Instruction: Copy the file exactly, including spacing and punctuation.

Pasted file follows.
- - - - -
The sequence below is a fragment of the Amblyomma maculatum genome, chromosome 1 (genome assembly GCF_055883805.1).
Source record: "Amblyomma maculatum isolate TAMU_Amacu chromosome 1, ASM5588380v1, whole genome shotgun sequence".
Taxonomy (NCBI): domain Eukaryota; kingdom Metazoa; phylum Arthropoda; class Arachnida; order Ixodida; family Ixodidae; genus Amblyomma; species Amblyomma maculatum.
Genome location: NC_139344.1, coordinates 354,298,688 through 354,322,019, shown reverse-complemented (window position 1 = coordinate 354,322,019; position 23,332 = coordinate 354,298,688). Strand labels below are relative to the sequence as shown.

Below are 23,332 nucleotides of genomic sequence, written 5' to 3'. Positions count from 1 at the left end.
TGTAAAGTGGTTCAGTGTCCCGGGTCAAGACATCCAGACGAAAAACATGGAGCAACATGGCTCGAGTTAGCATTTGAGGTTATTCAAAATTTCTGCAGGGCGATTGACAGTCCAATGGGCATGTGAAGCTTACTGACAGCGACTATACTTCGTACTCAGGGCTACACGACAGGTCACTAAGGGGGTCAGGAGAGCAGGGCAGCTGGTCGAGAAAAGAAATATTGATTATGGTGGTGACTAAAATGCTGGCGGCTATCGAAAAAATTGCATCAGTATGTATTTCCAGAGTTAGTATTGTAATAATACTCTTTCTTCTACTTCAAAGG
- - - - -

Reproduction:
The sequence below is a fragment of the Amblyomma maculatum genome, chromosome 1 (genome assembly GCF_055883805.1).
Source record: "Amblyomma maculatum isolate TAMU_Amacu chromosome 1, ASM5588380v1, whole genome shotgun sequence".
Taxonomy (NCBI): domain Eukaryota; kingdom Metazoa; phylum Arthropoda; class Arachnida; order Ixodida; family Ixodidae; genus Amblyomma; species Amblyomma maculatum.
Genome location: NC_139344.1, coordinates 354,298,688 through 354,322,019, shown reverse-complemented (window position 1 = coordinate 354,322,019; position 23,332 = coordinate 354,298,688). Strand labels below are relative to the sequence as shown.

Below are 23,332 nucleotides of genomic sequence, written 5' to 3'. Positions count from 1 at the left end.
TGTAAAGTGGTTCAGTGTCCCGGGTCAAGACATCCAGACGAAAAACATGGAGCAACATGGCTCGAGTTAGCATTTGAGGTTATTCAAAATTTCTGCAGGGCGATTGACAGTCCAATGGGCATGTGAAGCTTACTGACAGCGACTATACTTCGTACTCAGGGCTACACGACAGGTCACTAAGGGGGTCAGGAGAGCAGGGCAGCTGGTCGAGAAAAGAAATATTGATTATGGTGGTGACTAAAATGCTGGCGGCTATCGAAAAAATTGCATCAGTATGTATTTCCAGAGTTAGTATTGTAATAATACTCTTTCTTCTACTTCAAAGG